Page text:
The Companions of the Holy Prophet (sa) The Holy Qur'an

THE PURITY OF THE TEXT OF THE HOLY QUR’AN – PART 3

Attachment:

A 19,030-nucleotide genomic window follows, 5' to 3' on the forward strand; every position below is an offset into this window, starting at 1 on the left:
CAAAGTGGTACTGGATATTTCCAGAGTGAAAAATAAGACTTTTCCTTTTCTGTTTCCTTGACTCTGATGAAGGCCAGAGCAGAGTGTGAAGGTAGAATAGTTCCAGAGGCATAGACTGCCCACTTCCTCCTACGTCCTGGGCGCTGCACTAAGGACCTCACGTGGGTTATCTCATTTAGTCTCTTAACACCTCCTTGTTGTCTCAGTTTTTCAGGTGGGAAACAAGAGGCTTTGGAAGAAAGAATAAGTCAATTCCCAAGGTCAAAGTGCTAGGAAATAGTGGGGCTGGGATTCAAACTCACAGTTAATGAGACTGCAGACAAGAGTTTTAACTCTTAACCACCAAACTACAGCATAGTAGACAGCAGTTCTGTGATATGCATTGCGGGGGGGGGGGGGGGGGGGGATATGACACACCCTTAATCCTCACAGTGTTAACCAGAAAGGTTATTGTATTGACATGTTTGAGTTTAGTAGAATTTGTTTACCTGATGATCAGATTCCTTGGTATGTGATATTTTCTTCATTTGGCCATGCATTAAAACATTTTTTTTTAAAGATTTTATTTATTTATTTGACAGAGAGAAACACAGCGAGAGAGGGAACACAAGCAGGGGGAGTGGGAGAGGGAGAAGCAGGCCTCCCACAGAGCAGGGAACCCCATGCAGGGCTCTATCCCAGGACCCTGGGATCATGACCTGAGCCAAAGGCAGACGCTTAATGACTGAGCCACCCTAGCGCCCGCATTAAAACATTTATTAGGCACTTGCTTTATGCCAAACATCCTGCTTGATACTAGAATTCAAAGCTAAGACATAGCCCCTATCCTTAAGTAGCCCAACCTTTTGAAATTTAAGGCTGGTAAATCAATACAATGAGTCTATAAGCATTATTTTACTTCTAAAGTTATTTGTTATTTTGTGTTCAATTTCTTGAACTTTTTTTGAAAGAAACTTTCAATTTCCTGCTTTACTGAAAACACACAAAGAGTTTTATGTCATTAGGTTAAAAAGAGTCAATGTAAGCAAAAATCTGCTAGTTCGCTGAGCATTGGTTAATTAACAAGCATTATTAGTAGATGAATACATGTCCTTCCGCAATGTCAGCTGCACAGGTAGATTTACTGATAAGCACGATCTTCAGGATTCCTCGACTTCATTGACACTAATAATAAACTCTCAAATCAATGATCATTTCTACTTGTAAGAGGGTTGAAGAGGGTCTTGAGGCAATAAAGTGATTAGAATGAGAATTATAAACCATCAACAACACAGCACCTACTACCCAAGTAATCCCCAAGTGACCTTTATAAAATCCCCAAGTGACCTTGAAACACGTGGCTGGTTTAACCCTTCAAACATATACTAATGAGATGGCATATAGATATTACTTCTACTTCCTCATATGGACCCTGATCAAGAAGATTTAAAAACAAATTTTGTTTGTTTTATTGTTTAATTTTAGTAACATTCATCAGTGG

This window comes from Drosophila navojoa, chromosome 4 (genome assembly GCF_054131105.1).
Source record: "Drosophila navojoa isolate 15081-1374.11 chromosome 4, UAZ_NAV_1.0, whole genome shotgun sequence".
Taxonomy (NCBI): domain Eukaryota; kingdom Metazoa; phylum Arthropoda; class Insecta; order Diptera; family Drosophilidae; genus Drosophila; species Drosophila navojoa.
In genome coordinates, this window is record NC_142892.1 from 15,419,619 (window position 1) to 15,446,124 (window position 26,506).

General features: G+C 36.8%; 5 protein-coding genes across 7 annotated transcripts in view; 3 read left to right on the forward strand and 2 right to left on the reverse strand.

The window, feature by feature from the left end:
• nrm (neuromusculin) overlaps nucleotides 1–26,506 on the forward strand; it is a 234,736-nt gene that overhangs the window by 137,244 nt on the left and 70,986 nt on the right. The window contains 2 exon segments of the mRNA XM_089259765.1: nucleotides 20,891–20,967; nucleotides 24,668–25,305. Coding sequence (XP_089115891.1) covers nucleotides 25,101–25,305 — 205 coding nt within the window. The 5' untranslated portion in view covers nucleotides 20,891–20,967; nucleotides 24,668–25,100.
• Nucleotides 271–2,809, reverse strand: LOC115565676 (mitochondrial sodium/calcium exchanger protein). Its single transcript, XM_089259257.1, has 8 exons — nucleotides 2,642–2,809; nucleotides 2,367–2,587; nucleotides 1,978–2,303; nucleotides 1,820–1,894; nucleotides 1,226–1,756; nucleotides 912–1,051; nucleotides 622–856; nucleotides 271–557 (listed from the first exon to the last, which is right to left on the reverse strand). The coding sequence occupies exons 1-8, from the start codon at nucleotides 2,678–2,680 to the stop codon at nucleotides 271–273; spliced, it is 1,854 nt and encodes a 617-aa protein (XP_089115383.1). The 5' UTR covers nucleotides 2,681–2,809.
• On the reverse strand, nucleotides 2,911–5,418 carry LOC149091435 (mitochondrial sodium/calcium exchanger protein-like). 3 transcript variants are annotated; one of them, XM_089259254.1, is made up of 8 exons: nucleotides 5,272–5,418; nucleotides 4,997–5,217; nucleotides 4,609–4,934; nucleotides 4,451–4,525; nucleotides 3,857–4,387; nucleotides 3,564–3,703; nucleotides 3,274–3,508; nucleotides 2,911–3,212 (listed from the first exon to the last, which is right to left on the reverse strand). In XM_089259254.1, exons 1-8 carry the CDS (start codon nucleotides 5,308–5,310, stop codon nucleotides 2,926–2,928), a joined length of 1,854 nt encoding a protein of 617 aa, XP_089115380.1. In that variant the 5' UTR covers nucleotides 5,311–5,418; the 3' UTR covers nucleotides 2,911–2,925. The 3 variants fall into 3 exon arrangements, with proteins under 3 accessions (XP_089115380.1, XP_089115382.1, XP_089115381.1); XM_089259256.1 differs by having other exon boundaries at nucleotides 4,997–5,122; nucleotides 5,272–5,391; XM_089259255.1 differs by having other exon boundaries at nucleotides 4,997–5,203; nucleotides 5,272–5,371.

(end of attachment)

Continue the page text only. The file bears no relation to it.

48 The Review of Religions – February 2007 It has already been shown that when any verse of the Holy Qur’an was revealed to the Holy Prophet(saw), he used to send for one of his scribes to dictate it to him. Thus every verse of the Holy Qur’an was written in his presence. We also learn from numerous traditions that whenever a passage was revealed, it was recited by the Holy Prophet(saw) to those who happened to be present at the time, whether friends or foes, and many of his followers committed it to memory at once, others again learning it from those who heard it from the mouth of the Holy Prophet(saw). The importance of the Holy Qur’an for the companions lay not only in the fact that it was a code of moral and social laws for them of which it was sufficient for them to know the general purport. They believed every word and every letter of it to proceed from no other than the Divine source, and hence every word of it was for them a heavenly treasure they had on earth, and, therefore, they secured it in the securest of places, viz., their hearts. For its sake they suffered all kinds of persecution and forsook their friends, their relatives, their properties, their homes. Every new verse revealed breathed new life into them. Hence they tried their utmost to keep themselves acquainted with every fresh revelation. Those among them who followed the profession of trade or any other profession spent a part of the day in the transaction of their affairs and the rest in the company of the Holy Prophet(saw). Many of them had made special arrange- ments among themselves to be The Purity of the Text of the HOLY QUR’AN PART 4 From the Review of Religions, 1907 49The Review of Religions – February 2007 kept apprised of the new revelations that came to the Holy Prophet(saw). The second Caliph, Omar, tells us, according to a report of Bukhari, that he and one of his neighbors from among the Ansar living in one of the suburbs of Madinah used to go in turns to the Holy Prophet(saw), each of them remaining in his company for a day while the other did his work. ‘When I went to the Holy Prophet(saw), I brought to him the news of that day relating to revelation and other things, and when he went, then he brought me the news’ (Bukhari). There were also companions who after the flight to Madinah had no work to do because of the interruption of their business by their persecutors. They passed their whole time in the mosque and were ever ready to commit to memory any fresh revelation that the Holy Prophet(saw) might announce. The Holy Prophet(saw) himself laid the greatest stress upon the learning, reciting and teaching of the Holy Qur’an. Muslim relates in his Sahih a tradition from Aqba bin Amir who said that one day ‘the Holy Prophet came out and we were in the Suffah (an appertenance) of the Mosque, and he asked, ‘which of you likes to go every day to Bathan or Aqiq, and bring two female camels with large humps upon their backs, without doing any wrong to any body or to a relative?’ We replied: ‘O Messenger of God, we all like it.’ He said: ‘Does not one of you come in the morning to the mosque, and teach or repeat two verses of the Book of God, which is better for him than two camels, and three verses are better than three camels, and four verses than four camels: in this way is any number of verses better than the same number of camels’. Bukhari reports Othman as saying that the Holy Prophet(saw) said: ‘that the best man among you is he who has learnt the Qur’an and teaches it.’ Other traditions to the same effect and adjudged to be trustworthy by both Bukhari and Muslim run as follows: ‘Ayesha says that the Holy Prophet(saw) said: ‘The skilful in reciting the Qur’an are classed with the THE PURITY OF THE TEXT OF THE HOLY QUR’AN – PART 4 50 The Review of Religions – February 2007 scribes who are honoured and virtuous; and he who reiterates in reciting the Qur’an on account of his inability to recite it has a double reward.’ Ibn-i-Omar reported that the Messenger of God(saw) said: ‘No one is to be envied but two persons – one, a man to whom God has given the Qur’an, and he recites it day and night and acts upon it, and the other a man whom God has given wealth and he spends it in the way of God day and night’. ‘Abu Musa Ash’ari reported the following words from the Holy Prophet(saw): ‘The condition of a Muslim who reads the Qur’an is like the fruit of the orange tree, its taste is agreeable and so also is its odour; and the condition of a Muslim who does not read the Qur’an is like the date which has a sweet taste but has no odour.’ The last tradition compares the Muslim who acts upon the injunctions of the Holy Qur’an but does not recite it, with him who both acts upon it and recites it, and thus it shows that it was not simply acting upon the Holy Qur’an on which the Holy Prophet(saw) laid stress, but he made its simple recitation equally important. The recitation was needed not only to guard the text of the Holy Qur’an, but also to keep its injunctions fresh in the mind. Various other traditions of undoubted authenticity, showing that the recitation of the Qur’an was an important obligation which lay upon every Muslim, are contained in the books on traditions. Bukhari has a chapter named the ‘chapter on istidhkar of the Qur’an and its ta’ahud’ that is ‘reciting the Qur’an frequently and returning to it time after time.’ In this chapter various traditions are related enjoining the frequent recitation of the Holy Qur’an. The same renowned and trustworthy traditionist has another chapter headed: ‘the teaching of the Qur’an to children,’ a third with the heading: ‘the most excellent of men is he who recites and teaches the Qur’an,’ and a fourth which is headed: ‘the reading of the Qur’an from memory.’ For the THE PURITY OF THE TEXT OF THE HOLY QUR’AN – PART 4 51The Review of Religions – February 2007 sake of brevity I give simply the headings of the chapters and refrain from quoting the traditions narrated by the learned collector to prove the various assertions contained in them. These head- ings are sufficient to show that committing the Qur’an to memory was enjoined by the Holy Prophet(saw) upon all his followers and it was considered by the companions to be a duty fraught with great religious merit. Hence it was necessary that every one of them should commit to memory at least some parts of the Holy Book. Though even now there are thousands of men in every Muslim country who can repeat the whole of the Qur’an from memory, the particular conditions of Arabia facilitated the task to a far greater extent. This is admitted, even by a hostile critic: ‘Passionately fond of poetry but without the ready means for committing to writing the effusions of their bards, the Arabs had long been used to imprint these, as well as the traditions of genealogical and tribal events, on the living tablets of the heart. The recollective faculty was thus cultivated to the highest pitch; and it was applied, with all the ardour of an awakened spirit, to the Coran.’(1) It appears from the above traditions that the Holy Prophet(saw) desired that his com- panions should try to excel each other in their knowledge of the Holy Qur’an. There were other reasons which made the companions vie with one another in committing the Holy Book to memory. The office of imamat or leading public prayers was as a rule bestowed upon the man who had greater knowledge of the Holy Qur’an. All authentic traditions establish this point. One tradition tells us that in a certain tribe an eight year old boy used to lead the prayers because he knew a greater portion of the Holy Qur’an than any other member of that tribe. This boy Amru bin Salma thus relates his own story: ‘We, (i.e., the tribe to which the narrator belonged) had alighted in a place by water, and people who went to the Holy Prophet(saw) passed by us. THE PURITY OF THE TEXT OF THE HOLY QUR’AN – PART 4 52 The Review of Religions – February 2007 When they returned they used to repeat to us the revelations which they heard from the Holy Prophet(saw). I had a good memory and so while there I committed to memory a great portion of the Holy Qur’an from these visitors. After a time my father also went to the Holy Prophet(saw) with some people of his tribe to declare their acceptance of Islam. The Holy Prophet(saw) taught them the prayers and told them that the prayers should be led by a person who knew more of the Qur’an than others. On account of what I had already committed to mem- ory, I satisfied this condition. So they made me their imam.’(2) These people were among the later converts to Islam. Bukhari also tells us that the office of imamat was conferred upon deserving persons irrespective of their nationality or position in society. The distinction to have the office of imamat (the leading of congregational prayers) conferred on one was a practical incentive to a greater knowledge of the Qur’an. Similarly when a new tribe accepted Islam, the man who was chosen to be sent to them to teach them the doctrines and principles of the new faith was one who was most acquainted with the Qur’an. These were not the only ways in which the reciters of the Qur’an were honored in those early days. There are many traditions which show that the reciters of the Qur’an were highly honoured and respected in every way among the companions. These were the reasons which led a great number of the companions of the Holy Prophet(saw) to engrave the words of the Qur’an on the tablets of their hearts. The Holy Prophet(saw) himself set an example in frequently reciting the Holy Qur’an in public as well as in private. It was not only in prayers that long portions of the Holy Book were recited. We have on record instances showing that he recited certain chapters when travelling on the back of a camel(3) and that he loved to hear others recite the holy Word. According to one tradition he kept waking on a certain night to listen to a person who was reciting the Qur’an in the Mosque (Bukhari, chapter on THE PURITY OF THE TEXT OF THE HOLY QUR’AN – PART 4 the ‘forgetting of the Qur’an’). Another tradition also related by Bukhari represents Abdulla as saying: ‘The Messenger(saw) of God, said to me: ‘Recite to me the Qur’an.’ I replied, ‘What! should I recite to you and to you it has been revealed? ‘ He said, ‘I love to hear others recite it.’ Thereupon I began to recite the chapter entitled Women.’(4) These anecdotes show that the Holy Prophet(saw) induced his companions by his own example to recite the Holy Qur’an. These inducements were not without their effect. The Muslims treasured the Word of God in their hearts and its reading and teaching became very common. So common had the recitation of the Qur’an become indeed that when the Holy Prophet(saw) spoke of the disappearance of the knowledge of the Qur’an at some future time, Ziyad, son of Labid, one of the companions, at once cried out: ‘How would knowledge disappear, O Messenger of God, when we read the Qur’an and teach it to our children, and our children would teach it to their children, so on till the judgment day?’ This question arose out of a misapprehension of the words of the Holy Prophet(saw) who meant, not that the words of the Holy Qur’an would disappear, but that people would cease to act in accordance with the spirit of those words. This tradition related by Tirmidhi and some other collectors of tradition has already been quoted, and it shows that every verse of the Holy Qur’an had such a wide publication among the companions and was so generally known to them that they could not even think how any part of it could disappear. There are also traditions which show that the injunctions of the Holy Prophet(saw), relating to the committing of the Holy Qur’an to memory and its frequent recitation, were so literally carried out by the companions that he himself had to give them directions against a course which might be a burden to them. In a tradition related in the Bukhari (chapter headed: ‘In how many days should the Qur’an be read’) it is stated that one of the 53 THE PURITY OF THE TEXT OF THE HOLY QUR’AN – PART 4 The Review of Religions – February 2007 companions of the Holy Prophet(saw) who finished the recitation of the whole of the Qur’an once every night was expressly enjoined by him to finish it at the least in three or five or seven days and was forbidden to go through the whole once every night. This tradition shows clearly that there were companions who could recite the whole Qur’an in a single night. The direction given by the Holy Prophet(saw) that the recitation of the Holy Qur’an should not be finished in less than three days was meant to inform them that it should be read thoughtfully. Similarly in a report received through a different chain of reporters, the same companion Abdulla, son of Amru, is represented as asking the Holy Prophet(saw) how much time he should take to finish one reading of the Qur’an. The Prophet told him that he should finish it in thirty days. He replied that he could do it sooner whereupon the Holy Prophet(saw) lessened the time by five days. Thus he continued to express his ability to finish the Qur’an sooner and the Holy Prophet(saw) went on lessening the limit every time by a few days till he reached the number five (according to another report three).(5) Ibn-i-Masood relates that the Holy Prophet(saw) said: ‘Read the Qur’an in seven days and do not read it in less than three days’(6) According to another report Ayesha said that: ‘the Holy Prophet(saw) did not usually finish the Qur’an in less than three days.’(7) All these traditions show clearly that the companions vied with one another in the frequent recitation of the Qur’an and that many of them could recite the whole in a single day. In fact, so frequently was the recitation of the Holy Qur’an resorted to that injunctions became necessary to stop a too rapid recitation. It is also clear from these traditions that the whole of the Qur’an was committed to memory by many of the companions, otherwise it could not be spoken of as being finished in a stated interval of time. That it was recited from memory is clear from the fact that it was recited at night. 54 THE PURITY OF THE TEXT OF THE HOLY QUR’AN – PART 4 The Review of Religions – February 2007 These conclusions are further supported by many trustworthy traditions which relate that there were numerous men among the companions who could recite the Holy Qur’an from memory. These men were called the Qurra or the reciters, and they were known to have committed the Qur’an to memory. The author of the Fath- ul-Bari explains the word Qurra as meaning: ‘persons noted for committing the Qur’an to memory and for teaching it to others.’ Of course the word also signified persons having a sound knowledge of the Qur’an. Seventy of the Qurra were treacherously put to death at the Bir Mauna by a tribe of the unbelievers. This is a fact testified by the most trustworthy and authentic traditions related by Bukhari and other reliable collectors. The fact that such a large number of them was murdered in the life-time of the Holy Prophet(saw) shows that there were hundreds of them among the companions. In the chapter headed ‘the Qurra from among the companions of the Holy Prophet’ Bukhari relates several traditions. In the first of these, Abdullah, son of Amru (who, as we have already seen, had committed the whole of the Qur’an to memory) is reported to have said when speaking of Abdulla, son of Masood: ‘I shall ever love him, for I heard the Holy Prophet(saw) say: Learn the Qur’an from four men, from Abdulla son of Masood, Salim, Muadh and Ubayy son of Kab.’(8) This, of course, did not imply inability on the part of the other companions to teach the Holy Qur’an, nor did the words mean that none of the companions besides these four retained the whole of the Qur’an in his memory. In fact to be a good teacher of the Holy Qur’an, it was not sufficient that a person should be able to recite the Holy Book from memory. What was further necessary was that he should have a good understanding and a sound knowledge of the Holy Qur’an. The tradition only shows that the four men named could teach any and every chapter of the Holy 55 THE PURITY OF THE TEXT OF THE HOLY QUR’AN – PART 4 The Review of Religions – February 2007 Qur’an and hence they themselves also knew the whole of it. Probably they were named because they always tried to learn the revelations directly from the Holy Prophet(saw). One of them Abdulla, son of Masood, it is reported in the very next tradition, used to say that he received over seventy chapters of the Holy Qur’an directly from the mouth of the Holy Prophet(saw). It was probably on account of some such peculiarity that the Holy Prophet(saw) named four men only, for other traditions tell us that there were many other companions, who could recite the whole of the Qur’an from memory. To take an example, Abu Bakr(ra) is not named in the above tradition, but it is a fact that he retained the whole of the Qur’an in his memory. It was Abu Bakr(ra) whom the Holy Prophet(saw) appointed on his death-bed to lead the public prayers. Now authentic traditions, as already stated, show that the person appointed to lead the prayers was always one who knew more of the Qur’an than his audience. In cases where several persons had equal knowledge, as, for instance, when they all knew the whole of the Qur’an by heart, other tests were, applied. Now tradition tells us that there were men among the companions who could recite the whole of the Qur’an from memory. Therefore Abu Bakr(ra) could not be appointed to lead the prayers if his knowledge of the Qur’an were not as extensive. Hence it follows that Abu Bakr(ra) also could recite the whole of the Qur’an from memory. There are many other indications such as the building of a mosque in the yard of his house where he used to recite the Holy Qur’an every day, his keeping constant company of the Holy Prophet(saw), which shows that Abu Bakr(ra) knew the whole of the Qur’an by heart. Similarly, Abdullah, son of Omar, retained the whole of the Qur’an in his memory and finished it every night and the Holy Prophet(saw) having come to know this told him to finish it once in a month.(9) In fact, many persons are mentioned as being able to recite 56 THE PURITY OF THE TEXT OF THE HOLY QUR’AN – PART 4 The Review of Religions – February 2007 the whole of the Qur’an from memory in the life-time of the Holy Prophet(saw), among these being the four Caliphs, vis., Abu Bakr, Omar, Othman and Ali, and such renowned companions as Talha, Sad, Ibn-i-Masood, Salim, Abu Huraira, while three women, viz., Ayesha, Hafsa and Umm-i- Salma are also named in the same category(saw). Several other persons are also named from among the Helpers as being able to recite the whole of the Qur’an from memory. But it is not to be supposed that only those persons were the reciters whose names have been preserved to us in traditions. Seventy of them were killed by treachery in the life-time of the Holy Prophet(saw) and about the same number fell in the battle of Yamama which was fought a few months after the death of the Holy Prophet(saw). Among these was also Salim whose name is clearly mentioned among those who could recite the whole of the Qur’an, yet when Omar made a representation to Abu Bakr(ra) for the collection of the Qur’an, he did not particularly name Salim, but only said that death had taken away many of the Qurra (reciters) in the field of Yamama.(10) Had there been none among the slain except Salim who could recite the whole of the Qur’an from memory, Omar would not have spoken of the reciters generally. There is only one tradition whose evidence is considered to be conflicting with that furnished by all the traditions cited above. This tradition which is narrated by Bukhari runs as follows: ‘Anas reported that the Holy Prophet(saw), died while none had collected the Qur’an with the exception of four men, Abu-Darda and Muadh son of Jabal, and Zaid son of Thabit and Abu Zaid.’ In a tradition to the same effect reported by the same authority the name of Ubayy, son of Kab, is mentioned in the place of Abu- Darda. This tradition apparently contradicts many other traditions if the ‘collecting’ of the Qur’an is taken to be equivalent to the committing of the whole of the Qur’an to memory and no 57 THE PURITY OF THE TEXT OF THE HOLY QUR’AN – PART 4 The Review of Religions – February 2007 limitation is placed upon the meaning of the tradition. The word ‘jama’ which means collecting is generally applied in the traditions with reference to the Holy Qur’an in the sense of collecting different manuscripts into a single volume, but it may also mean the retaining of the whole of it in memory. Taking the word in its ordinary significance, viz., collecting the different written chapters into a single volume, the tradition does not negate the existence of any number of reciters who retained the whole of the Qur’an in memory. There is no difficulty in accepting this interpretation except that when steps were taken for the collection of the Qur’an in the caliphate of Abu Bakr(ra), no collection prepared in the life- time of the Holy Prophet(saw) was brought in to facilitate the heavy task before Zaid who was chosen for collecting the scattered manuscripts of the Holy Qur’an into one volume. But the fact is that Zaid sought the manuscripts that were written in the presence and by the direction of the Holy Prophet(saw) and thus the objection vanishes. But even if the ‘collection of the Qur’an’ in the tradition under discussion is taken to mean the recitation of the entire Qur’an from memory, there is no difficulty. The meaning is made clear by another tradition which gives the circumstances under which these words were spoken by Anas. There were two rival tribes at Madinah, the Khazraj and the Aus, and Anas belonged to the former. Before the advent of Islam their relations were hostile, but on their conversion to Islam they both became one. Still the old feelings of rivalry were sometimes stirred up, and it is to one such occasion that the tradition relates. The Aus prided themselves in the possession of certain members, four in number, who had earned a good fame. As against this the Khazraj named four of their men who had collected the Holy Qur’an or who could recite the whole of it from memory. Accordingly the claim was made only against the single tribe of Aus. This conclusion is corroborated by the fact that the 58 THE PURITY OF THE TEXT OF THE HOLY QUR’AN – PART 4 The Review of Religions – February 2007 four men named all belonged to the tribe of Khazraj, and the exclusion of such famous men as Abdulla son of Masood, Salim and others from among the refugees shows clearly that the claim was advanced only for one tribe as against a rival tribe. Even if we admit for the sake of argument the existence of certain differences in the various traditions quoted above, the one conclusion upon which they all agree is absolutely certain, viz., that among the companions of the Holy Prophet(saw) there were certain persons, whether their number amounted only to four or to more than that, who retained in memory the whole of the Qur’an as taught by the Holy Prophet(saw), and who at his death had the whole of it engraved on the tablets of their hearts. Thus while every companion committed to memory a certain portion of the Holy Qur’an, certain companions committed to memory the whole of it. The entire Qur’an was, therefore, not only guarded by the comparatively few men who could recite the whole of it from memory, but the whole body of companions had the whole of it safe in their memories by every one having a certain portion. All this was done in obedience to the injunctions of the Holy Prophet(saw) who laid great stress upon the reciting of the Qur’an and the committing of it to memory. And these measures to guard the text of the Holy Qur’an were in addition to writing. It may also be pointed out here that the gradual revelation of the Qur’an afforded a facility in committing it to memory. The interval between the revelation of two verses or two chapters afforded the companions an opportunity to repeat it as often as they liked. The entire Qur’an was revealed in the long period of twenty-three years, and if Muslim boys of the age of ten or twelve years can even now commit the whole Qur’an to memory within one or two years, the Arab possessors of wonderfully retentive memories to whom the importance of the Qur’an was far greater than to any Muslim of a later age could not find it difficult to commit it to memory within the long period of twenty-three years especially 59 THE PURITY OF THE TEXT OF THE HOLY QUR’AN – PART 4 The Review of Religions – February 2007 when it was given to them gradually. The recitation of the Qur’an and its committing to memory were not, however, only optional, for the Qur’an formed a part of public as well as private prayers. Five times a day the Muslims had to pray publicly, while prayers in the latter portion of the night were of a private nature. The recitation of portions of the Holy Qur’an in all these prayers was obligatory, and thus every Muslim had of necessity to repeat certain portions of it every day. Now we know it for a fact that generally very long portions were recited in the prayers, especially in the prayers said during the latter part of the night. The Holy Prophet(saw) is himself related to have often recited the long chapters in the beginning of the Qur’an in the latter part of the night, i.e. in the tahajjud prayers. One tradition relates that he read nearly a third part of the Qur’an in a single rak’at. His companions also followed his example. Thus one companion is mentioned in an anecdote left of him to have recited the chapter entitled the ‘Cow’ which forms the twelfth part of the Qur’an in his tahajjud prayers. Even in the public prayers long chapters were recited. One tradition relates that while leading prayers, the Holy Prophet(saw) read the chapter entitled the ‘Women’ before the chapter entitled: ‘The Family of Imran.’ Now these two chapters form nearly an eighth part of the Qur’an and such a large portion read in a single prayer shows how frequently every part was in its turn recited in public prayers. There are many traditions from which it appears that such long chapters as the ‘Cow’ which forms a twelfth part of the Qur’an were read in a single rak’at in the morning prayers. The evening prayers are the least suited for the recitation of the longer chapters, but even in these the Holy Prophet(saw) recited such chapters as the ‘Tur’ or the ‘Mount’ which contains nearly fifty verses. In imitation of the Holy Prophet(saw) his followers wherever they had the occasion to lead the prayers recited very long chapters. One of them recited the second chapter, 60 THE PURITY OF THE TEXT OF THE HOLY QUR’AN – PART 4 The Review of Religions – February 2007 61 THE PURITY OF THE TEXT OF THE HOLY QUR’AN – PART 4 The Review of Religions – February 2007 i.e., ‘the Cow’ in the prayer of the nightfall and a complaint was made against him by one who tired by a whole days’ labour wanted to go to rest sooner. In their private prayers also the companions recited long chapters. Thus not only was it necessary that every one of them should commit the whole or a certain portion of the Holy Qur’an to memory, but the part so committed was always kept fresh in memory by constant recitation in prayers, though as we have already seen the Qur’an was frequently recited by the companions even outside prayers. Therefore, even if the Holy Qur’an had never been written, no verse could have been lost, so great was the publicity which every verse of it received and so often was it recited by the Holy Prophet(saw) and his companions in public as well as in private. One tradition relates how a certain chapter was learned by heart by a companion from its frequent recitation in the prayers. In fact, if there had been no other means of giving publicity to the Qur’an, its mere recitation in prayers was sufficient to give it such a publication as would have guarded it against every possible alteration or loss. References 1. Muir’s Life of Mahomet, Introduction, page xvi 2. This tradition as related by Abu Dawood – and it is also related by Bukhari. 3. ‘I saw the Messenger(saw) of God, may peace and blessings of God be upon him, and he was reciting the chapter entitled ‘Victory’ while on the back of his camel.’ (Bukhari) 4. See Bukhari . 5. The tradition as found in the Musnad of Darimi. 6. See Fathul Bari Vol. IX page 53. 7. Idem. 8. Vide the Sahih Bukhari, chapter Al-Qurra. 9. This tradition is narrated by Nisai and the chain of reporters through whom he received it is admitted to be trustworthy. 10. Vide the Sahih Bukhari: ‘Abu Bakr said, Omar came to me and said that death had worked vehemently among the reciters of the Qur’an in the battle of Yamama.’